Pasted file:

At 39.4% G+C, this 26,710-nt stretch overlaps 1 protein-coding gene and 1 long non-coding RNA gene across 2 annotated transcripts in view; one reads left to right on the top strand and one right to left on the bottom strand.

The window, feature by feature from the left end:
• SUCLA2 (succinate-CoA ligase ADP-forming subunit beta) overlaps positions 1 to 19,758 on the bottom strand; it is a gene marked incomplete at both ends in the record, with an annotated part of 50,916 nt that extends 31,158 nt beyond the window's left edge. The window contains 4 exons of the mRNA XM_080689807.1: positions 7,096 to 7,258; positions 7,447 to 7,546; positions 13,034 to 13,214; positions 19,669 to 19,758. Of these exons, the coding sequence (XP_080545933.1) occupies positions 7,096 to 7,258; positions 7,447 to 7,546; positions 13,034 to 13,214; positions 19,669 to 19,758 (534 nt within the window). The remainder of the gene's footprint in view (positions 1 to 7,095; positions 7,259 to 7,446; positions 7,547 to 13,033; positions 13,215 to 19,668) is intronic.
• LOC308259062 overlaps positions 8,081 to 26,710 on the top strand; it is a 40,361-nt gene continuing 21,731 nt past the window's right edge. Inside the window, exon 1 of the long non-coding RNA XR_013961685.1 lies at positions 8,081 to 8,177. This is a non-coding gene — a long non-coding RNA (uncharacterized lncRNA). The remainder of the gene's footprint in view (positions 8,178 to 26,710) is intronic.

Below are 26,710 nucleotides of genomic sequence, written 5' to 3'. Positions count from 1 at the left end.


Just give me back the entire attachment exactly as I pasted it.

At 39.4% G+C, this 26,710-nt stretch overlaps 1 protein-coding gene and 1 long non-coding RNA gene across 2 annotated transcripts in view; one reads left to right on the top strand and one right to left on the bottom strand.

The window, feature by feature from the left end:
• SUCLA2 (succinate-CoA ligase ADP-forming subunit beta) overlaps positions 1 to 19,758 on the bottom strand; it is a gene marked incomplete at both ends in the record, with an annotated part of 50,916 nt that extends 31,158 nt beyond the window's left edge. The window contains 4 exons of the mRNA XM_080689807.1: positions 7,096 to 7,258; positions 7,447 to 7,546; positions 13,034 to 13,214; positions 19,669 to 19,758. Of these exons, the coding sequence (XP_080545933.1) occupies positions 7,096 to 7,258; positions 7,447 to 7,546; positions 13,034 to 13,214; positions 19,669 to 19,758 (534 nt within the window). The remainder of the gene's footprint in view (positions 1 to 7,095; positions 7,259 to 7,446; positions 7,547 to 13,033; positions 13,215 to 19,668) is intronic.
• LOC308259062 overlaps positions 8,081 to 26,710 on the top strand; it is a 40,361-nt gene continuing 21,731 nt past the window's right edge. Inside the window, exon 1 of the long non-coding RNA XR_013961685.1 lies at positions 8,081 to 8,177. This is a non-coding gene — a long non-coding RNA (uncharacterized lncRNA). The remainder of the gene's footprint in view (positions 8,178 to 26,710) is intronic.

Below are 26,710 nucleotides of genomic sequence, written 5' to 3'. Positions count from 1 at the left end.